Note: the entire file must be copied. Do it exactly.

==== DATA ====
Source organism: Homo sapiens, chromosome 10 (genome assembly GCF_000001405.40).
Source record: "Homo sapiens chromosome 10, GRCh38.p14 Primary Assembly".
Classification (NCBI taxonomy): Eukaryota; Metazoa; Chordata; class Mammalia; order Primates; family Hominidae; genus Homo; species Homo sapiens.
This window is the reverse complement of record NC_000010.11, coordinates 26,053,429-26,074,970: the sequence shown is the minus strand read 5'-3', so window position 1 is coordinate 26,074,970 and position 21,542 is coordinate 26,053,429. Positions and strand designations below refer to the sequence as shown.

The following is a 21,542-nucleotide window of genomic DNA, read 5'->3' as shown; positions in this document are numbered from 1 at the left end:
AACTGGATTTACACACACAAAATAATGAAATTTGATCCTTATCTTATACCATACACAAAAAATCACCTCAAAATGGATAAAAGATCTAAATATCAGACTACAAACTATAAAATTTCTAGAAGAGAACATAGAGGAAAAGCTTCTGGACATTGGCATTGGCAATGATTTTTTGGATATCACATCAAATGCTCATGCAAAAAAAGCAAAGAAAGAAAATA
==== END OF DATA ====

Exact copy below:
Source organism: Homo sapiens, chromosome 10 (genome assembly GCF_000001405.40).
Source record: "Homo sapiens chromosome 10, GRCh38.p14 Primary Assembly".
Classification (NCBI taxonomy): Eukaryota; Metazoa; Chordata; class Mammalia; order Primates; family Hominidae; genus Homo; species Homo sapiens.
This window is the reverse complement of record NC_000010.11, coordinates 26,053,429-26,074,970: the sequence shown is the minus strand read 5'-3', so window position 1 is coordinate 26,074,970 and position 21,542 is coordinate 26,053,429. Positions and strand designations below refer to the sequence as shown.

The following is a 21,542-nucleotide window of genomic DNA, read 5'->3' as shown; positions in this document are numbered from 1 at the left end:
AACTGGATTTACACACACAAAATAATGAAATTTGATCCTTATCTTATACCATACACAAAAAATCACCTCAAAATGGATAAAAGATCTAAATATCAGACTACAAACTATAAAATTTCTAGAAGAGAACATAGAGGAAAAGCTTCTGGACATTGGCATTGGCAATGATTTTTTGGATATCACATCAAATGCTCATGCAAAAAAAGCAAAGAAAGAAAATA